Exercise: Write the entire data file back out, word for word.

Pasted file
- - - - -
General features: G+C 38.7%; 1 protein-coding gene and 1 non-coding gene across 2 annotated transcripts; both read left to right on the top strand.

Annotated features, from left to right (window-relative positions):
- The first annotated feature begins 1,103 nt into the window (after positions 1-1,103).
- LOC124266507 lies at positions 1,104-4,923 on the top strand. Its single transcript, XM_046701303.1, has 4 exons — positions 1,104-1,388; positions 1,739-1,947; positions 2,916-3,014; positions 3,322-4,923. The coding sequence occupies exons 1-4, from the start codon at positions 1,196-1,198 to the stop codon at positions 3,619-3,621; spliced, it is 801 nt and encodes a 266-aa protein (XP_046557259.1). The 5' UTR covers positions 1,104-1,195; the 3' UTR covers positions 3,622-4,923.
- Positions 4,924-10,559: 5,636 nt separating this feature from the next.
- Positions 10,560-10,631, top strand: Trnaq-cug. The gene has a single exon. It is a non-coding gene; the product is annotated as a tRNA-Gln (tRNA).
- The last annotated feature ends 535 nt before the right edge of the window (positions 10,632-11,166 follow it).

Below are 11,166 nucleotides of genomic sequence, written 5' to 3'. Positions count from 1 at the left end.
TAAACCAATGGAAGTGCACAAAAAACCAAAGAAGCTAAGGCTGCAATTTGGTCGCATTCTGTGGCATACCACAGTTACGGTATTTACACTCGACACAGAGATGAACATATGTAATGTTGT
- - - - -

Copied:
General features: G+C 38.7%; 1 protein-coding gene and 1 non-coding gene across 2 annotated transcripts; both read left to right on the top strand.

Annotated features, from left to right (window-relative positions):
- The first annotated feature begins 1,103 nt into the window (after positions 1-1,103).
- LOC124266507 lies at positions 1,104-4,923 on the top strand. Its single transcript, XM_046701303.1, has 4 exons — positions 1,104-1,388; positions 1,739-1,947; positions 2,916-3,014; positions 3,322-4,923. The coding sequence occupies exons 1-4, from the start codon at positions 1,196-1,198 to the stop codon at positions 3,619-3,621; spliced, it is 801 nt and encodes a 266-aa protein (XP_046557259.1). The 5' UTR covers positions 1,104-1,195; the 3' UTR covers positions 3,622-4,923.
- Positions 4,924-10,559: 5,636 nt separating this feature from the next.
- Positions 10,560-10,631, top strand: Trnaq-cug. The gene has a single exon. It is a non-coding gene; the product is annotated as a tRNA-Gln (tRNA).
- The last annotated feature ends 535 nt before the right edge of the window (positions 10,632-11,166 follow it).

Below are 11,166 nucleotides of genomic sequence, written 5' to 3'. Positions count from 1 at the left end.
TAAACCAATGGAAGTGCACAAAAAACCAAAGAAGCTAAGGCTGCAATTTGGTCGCATTCTGTGGCATACCACAGTTACGGTATTTACACTCGACACAGAGATGAACATATGTAATGTTGT